I thought notepad, being the most simple text reader is also the fastest, but I discovered when I tried to open very large text files that Wordpad opens them much much more quickly.
What could be the reason for this?
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A plain basic editor like Notepad might be so simple that it doesn't have the ability to deal with complex situations, because it's only used for easy use cases.
A smart editor will determine many factors to decide which strategy is the best to use. For example instead of reading the file line-by-line or byte-by-byte like a stupid editor it'll load into a big buffer for fast reading later. Or it can map the file to memory. But how big should the buffer or the map area be? It depends on each specific case and the editor should also account for that. Instead of loading a whole several-GB file into memory and stuck because that simply doesn't fit in, a smart editor just checks the file size and loads only the currently viewing part then seek later when needed.
All of that require a more careful design with a lot of logic that doesn't exist in Notepad, since its source code hasn't changed much for a decade.
Windows 10 build 17713 introduced a lot of changes to Notepad, one of which improves Notepad's behavior on large files
- We’ve improved the performance when opening large files in Notepad.
- Notepad now supports Ctrl+Backspace to delete the previous word.
- Arrow keys now correctly unselect text first and then move the cursor.
- When saving a file in Notepad, the line and column number no longer reset to 1.
- Notepad now correctly displays lines that don’t fit entirely on the screen.
Now there are also Unix line ending support, text zooming ability and status bar in word wrap mode
It's also confirmed that Notepad does use memory-mapped file, but that's the beginning part. The difficult thing is to parse the line and do the line wrapping. Even Notepad++ sucks when opening super huge files. See Poor performance with large .txt
Notepad is little more than a shell around the Windows Edit control. It was designed for editing small amounts of text and was optimized for such. Early versions had to run in systems with very limited resources where these optimizations were important. Windows 95 had an official requirement of only 4 MB RAM and for technical reasons the Edit control was limited to 64K of text. The NT platform was not so limited but it too had to work with limited resources.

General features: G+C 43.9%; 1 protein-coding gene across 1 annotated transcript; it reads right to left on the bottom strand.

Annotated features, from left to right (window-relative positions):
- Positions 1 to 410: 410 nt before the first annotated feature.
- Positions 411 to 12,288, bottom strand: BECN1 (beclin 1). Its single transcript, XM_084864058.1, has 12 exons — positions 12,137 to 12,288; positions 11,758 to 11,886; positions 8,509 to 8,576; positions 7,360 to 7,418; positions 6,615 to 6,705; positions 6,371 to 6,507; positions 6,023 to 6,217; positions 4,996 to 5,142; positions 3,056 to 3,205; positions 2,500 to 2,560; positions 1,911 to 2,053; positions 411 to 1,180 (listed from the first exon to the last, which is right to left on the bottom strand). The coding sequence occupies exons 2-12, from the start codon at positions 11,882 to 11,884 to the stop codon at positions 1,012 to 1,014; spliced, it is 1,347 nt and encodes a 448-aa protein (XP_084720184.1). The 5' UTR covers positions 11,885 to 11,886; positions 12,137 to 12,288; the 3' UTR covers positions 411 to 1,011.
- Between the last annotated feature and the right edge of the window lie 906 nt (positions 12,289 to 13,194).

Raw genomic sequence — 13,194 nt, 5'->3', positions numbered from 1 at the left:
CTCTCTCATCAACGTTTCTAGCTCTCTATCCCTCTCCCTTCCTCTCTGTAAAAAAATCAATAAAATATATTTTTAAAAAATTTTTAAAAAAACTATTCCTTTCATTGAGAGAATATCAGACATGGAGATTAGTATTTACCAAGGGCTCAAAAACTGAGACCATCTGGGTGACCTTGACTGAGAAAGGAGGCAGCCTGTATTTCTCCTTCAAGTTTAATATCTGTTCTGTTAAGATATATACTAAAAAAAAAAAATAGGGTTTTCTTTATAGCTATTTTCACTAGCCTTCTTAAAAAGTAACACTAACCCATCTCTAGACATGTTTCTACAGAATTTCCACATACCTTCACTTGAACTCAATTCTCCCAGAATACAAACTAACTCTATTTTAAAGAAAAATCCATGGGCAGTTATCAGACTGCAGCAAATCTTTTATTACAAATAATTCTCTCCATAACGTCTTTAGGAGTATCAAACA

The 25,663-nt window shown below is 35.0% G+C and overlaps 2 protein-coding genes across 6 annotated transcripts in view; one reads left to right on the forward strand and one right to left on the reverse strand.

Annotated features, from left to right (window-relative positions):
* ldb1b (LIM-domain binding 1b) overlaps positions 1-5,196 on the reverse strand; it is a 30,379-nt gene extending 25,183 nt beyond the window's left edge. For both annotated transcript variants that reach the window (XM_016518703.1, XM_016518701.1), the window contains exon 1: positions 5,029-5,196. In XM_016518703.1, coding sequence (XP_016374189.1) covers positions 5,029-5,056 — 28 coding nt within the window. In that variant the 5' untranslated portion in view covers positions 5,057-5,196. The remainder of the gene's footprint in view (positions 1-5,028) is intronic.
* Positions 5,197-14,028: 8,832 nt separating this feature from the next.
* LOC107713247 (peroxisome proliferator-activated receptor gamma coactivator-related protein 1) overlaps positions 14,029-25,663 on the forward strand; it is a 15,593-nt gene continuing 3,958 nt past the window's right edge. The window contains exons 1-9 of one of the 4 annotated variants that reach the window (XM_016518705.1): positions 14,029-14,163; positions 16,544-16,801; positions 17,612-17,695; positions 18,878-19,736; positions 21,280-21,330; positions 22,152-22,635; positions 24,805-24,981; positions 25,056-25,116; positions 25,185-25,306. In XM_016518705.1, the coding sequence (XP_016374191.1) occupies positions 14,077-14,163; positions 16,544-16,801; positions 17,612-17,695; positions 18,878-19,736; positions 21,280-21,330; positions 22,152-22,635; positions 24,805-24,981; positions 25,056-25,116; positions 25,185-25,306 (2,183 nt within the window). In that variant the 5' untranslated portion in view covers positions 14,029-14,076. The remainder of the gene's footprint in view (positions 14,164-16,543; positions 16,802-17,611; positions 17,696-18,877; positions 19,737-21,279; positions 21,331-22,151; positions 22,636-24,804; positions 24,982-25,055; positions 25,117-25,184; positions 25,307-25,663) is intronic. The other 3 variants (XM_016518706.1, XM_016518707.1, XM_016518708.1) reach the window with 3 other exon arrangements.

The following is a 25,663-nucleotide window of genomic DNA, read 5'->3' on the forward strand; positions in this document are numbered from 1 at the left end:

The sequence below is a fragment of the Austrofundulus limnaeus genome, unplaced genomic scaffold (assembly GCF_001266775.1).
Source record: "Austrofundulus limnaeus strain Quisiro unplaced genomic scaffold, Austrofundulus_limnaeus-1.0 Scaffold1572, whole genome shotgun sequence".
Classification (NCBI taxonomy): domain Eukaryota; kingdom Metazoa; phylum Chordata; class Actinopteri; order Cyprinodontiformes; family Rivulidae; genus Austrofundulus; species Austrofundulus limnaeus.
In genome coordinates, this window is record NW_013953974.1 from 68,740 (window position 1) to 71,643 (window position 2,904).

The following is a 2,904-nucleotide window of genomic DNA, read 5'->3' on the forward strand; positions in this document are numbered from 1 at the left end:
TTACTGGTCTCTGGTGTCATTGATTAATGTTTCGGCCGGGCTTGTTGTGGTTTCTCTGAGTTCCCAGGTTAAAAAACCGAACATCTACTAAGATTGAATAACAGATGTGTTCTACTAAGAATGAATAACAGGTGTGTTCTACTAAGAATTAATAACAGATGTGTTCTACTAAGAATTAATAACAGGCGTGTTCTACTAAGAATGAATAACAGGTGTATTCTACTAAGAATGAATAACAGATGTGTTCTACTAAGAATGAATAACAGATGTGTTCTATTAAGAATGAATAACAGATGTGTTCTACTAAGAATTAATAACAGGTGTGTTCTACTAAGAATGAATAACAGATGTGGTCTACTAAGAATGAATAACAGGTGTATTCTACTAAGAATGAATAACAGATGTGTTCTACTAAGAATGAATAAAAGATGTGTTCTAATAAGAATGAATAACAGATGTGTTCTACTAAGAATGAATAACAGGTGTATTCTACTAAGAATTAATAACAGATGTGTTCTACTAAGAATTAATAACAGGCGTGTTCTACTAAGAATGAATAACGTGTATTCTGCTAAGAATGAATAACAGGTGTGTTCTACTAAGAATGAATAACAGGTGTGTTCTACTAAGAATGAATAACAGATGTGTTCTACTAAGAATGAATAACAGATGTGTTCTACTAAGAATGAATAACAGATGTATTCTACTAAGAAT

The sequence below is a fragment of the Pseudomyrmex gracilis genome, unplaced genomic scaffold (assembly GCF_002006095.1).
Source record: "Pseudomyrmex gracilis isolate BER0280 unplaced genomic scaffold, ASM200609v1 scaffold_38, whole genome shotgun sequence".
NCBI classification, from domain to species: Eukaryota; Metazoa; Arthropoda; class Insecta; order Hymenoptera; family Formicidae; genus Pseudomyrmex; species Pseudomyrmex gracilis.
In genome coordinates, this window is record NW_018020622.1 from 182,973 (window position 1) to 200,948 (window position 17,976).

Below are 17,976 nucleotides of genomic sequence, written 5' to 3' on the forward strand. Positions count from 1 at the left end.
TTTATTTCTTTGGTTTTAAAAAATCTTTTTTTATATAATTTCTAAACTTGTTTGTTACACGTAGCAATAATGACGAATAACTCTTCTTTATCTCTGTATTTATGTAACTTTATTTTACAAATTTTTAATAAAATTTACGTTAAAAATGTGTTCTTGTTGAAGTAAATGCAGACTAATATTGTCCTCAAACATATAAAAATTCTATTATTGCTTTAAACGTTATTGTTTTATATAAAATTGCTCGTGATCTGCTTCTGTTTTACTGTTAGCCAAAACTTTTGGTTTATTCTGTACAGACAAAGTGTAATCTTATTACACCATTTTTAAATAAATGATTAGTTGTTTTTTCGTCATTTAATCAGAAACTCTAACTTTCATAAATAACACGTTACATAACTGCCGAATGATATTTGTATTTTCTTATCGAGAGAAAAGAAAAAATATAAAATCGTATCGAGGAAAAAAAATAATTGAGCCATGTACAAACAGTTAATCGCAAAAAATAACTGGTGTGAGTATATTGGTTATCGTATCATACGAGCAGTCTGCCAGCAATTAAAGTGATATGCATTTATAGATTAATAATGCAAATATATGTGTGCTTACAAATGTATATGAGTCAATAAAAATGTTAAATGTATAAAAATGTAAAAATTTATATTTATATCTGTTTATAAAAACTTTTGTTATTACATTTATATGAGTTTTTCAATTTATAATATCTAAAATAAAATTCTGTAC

Designing an editor for small files is relatively simple. Designing one that works efficiently with large files is anything but simple and requires a great deal of complex code. Small and simple editors do not work well with large files. All such editors, not just notepad, will choke on multi gigabyte files, even on a powerful computer. Some advanced editors can handle this with ease.
Notepad still works well for it's intended purpose and has had few changes over the years. The Windows Edit control is used in some form in most Windows applications so the potential for incompatibilities is great if major changes were made. Why take the chance of making unnecessary changes? Experience has shown that the most trivial of changes can cause incompatibilities in applications
If you need to edit larger files there are plenty of other editors available. Notepad was never designed for this.